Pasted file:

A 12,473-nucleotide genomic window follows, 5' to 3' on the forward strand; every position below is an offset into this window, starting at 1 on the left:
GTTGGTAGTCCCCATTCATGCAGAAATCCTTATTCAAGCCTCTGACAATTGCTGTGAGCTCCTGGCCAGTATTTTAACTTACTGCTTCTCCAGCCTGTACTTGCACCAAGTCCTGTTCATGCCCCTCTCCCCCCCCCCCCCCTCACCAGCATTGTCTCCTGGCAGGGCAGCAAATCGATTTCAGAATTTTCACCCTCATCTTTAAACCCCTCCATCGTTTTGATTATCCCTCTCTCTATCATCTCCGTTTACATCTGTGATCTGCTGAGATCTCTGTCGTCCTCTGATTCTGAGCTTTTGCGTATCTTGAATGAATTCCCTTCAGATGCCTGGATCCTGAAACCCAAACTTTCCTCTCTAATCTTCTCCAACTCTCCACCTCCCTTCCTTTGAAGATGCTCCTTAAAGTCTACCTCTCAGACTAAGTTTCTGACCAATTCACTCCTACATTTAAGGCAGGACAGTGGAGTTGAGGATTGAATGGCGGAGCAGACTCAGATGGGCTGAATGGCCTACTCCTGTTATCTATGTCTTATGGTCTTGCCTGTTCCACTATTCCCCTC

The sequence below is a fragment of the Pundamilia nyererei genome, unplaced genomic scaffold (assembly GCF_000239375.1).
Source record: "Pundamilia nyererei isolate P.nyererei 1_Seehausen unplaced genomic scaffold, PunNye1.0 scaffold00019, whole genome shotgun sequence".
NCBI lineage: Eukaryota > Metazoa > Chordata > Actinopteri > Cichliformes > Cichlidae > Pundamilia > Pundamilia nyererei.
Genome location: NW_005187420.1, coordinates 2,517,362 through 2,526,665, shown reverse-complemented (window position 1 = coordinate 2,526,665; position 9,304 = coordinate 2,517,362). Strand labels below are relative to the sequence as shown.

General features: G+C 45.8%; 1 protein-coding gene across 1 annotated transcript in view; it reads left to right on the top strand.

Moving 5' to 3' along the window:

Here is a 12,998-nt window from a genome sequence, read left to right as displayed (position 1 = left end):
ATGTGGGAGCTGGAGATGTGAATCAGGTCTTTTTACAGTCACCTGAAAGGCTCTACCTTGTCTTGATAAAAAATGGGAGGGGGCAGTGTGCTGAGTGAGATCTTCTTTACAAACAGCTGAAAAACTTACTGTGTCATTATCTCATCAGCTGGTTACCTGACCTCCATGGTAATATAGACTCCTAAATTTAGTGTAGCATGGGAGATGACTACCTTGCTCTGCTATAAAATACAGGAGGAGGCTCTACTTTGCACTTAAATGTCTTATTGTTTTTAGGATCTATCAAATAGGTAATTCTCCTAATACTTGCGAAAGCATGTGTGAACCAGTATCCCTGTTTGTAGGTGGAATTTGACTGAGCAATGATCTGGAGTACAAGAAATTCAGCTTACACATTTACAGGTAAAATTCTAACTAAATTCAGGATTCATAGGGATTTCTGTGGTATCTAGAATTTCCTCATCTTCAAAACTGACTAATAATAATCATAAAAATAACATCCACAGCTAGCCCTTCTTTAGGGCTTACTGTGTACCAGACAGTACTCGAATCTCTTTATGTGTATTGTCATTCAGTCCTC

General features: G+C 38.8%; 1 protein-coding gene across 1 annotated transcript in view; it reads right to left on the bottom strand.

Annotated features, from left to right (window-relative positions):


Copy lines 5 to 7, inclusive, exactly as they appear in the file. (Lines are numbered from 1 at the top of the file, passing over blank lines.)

NCBI lineage: Eukaryota > Metazoa > Chordata > Actinopteri > Cichliformes > Cichlidae > Pundamilia > Pundamilia nyererei.
Genome location: NW_005187420.1, coordinates 2,517,362 through 2,526,665, shown reverse-complemented (window position 1 = coordinate 2,526,665; position 9,304 = coordinate 2,517,362). Strand labels below are relative to the sequence as shown.

General features: G+C 45.8%; 1 protein-coding gene across 1 annotated transcript in view; it reads left to right on the top strand.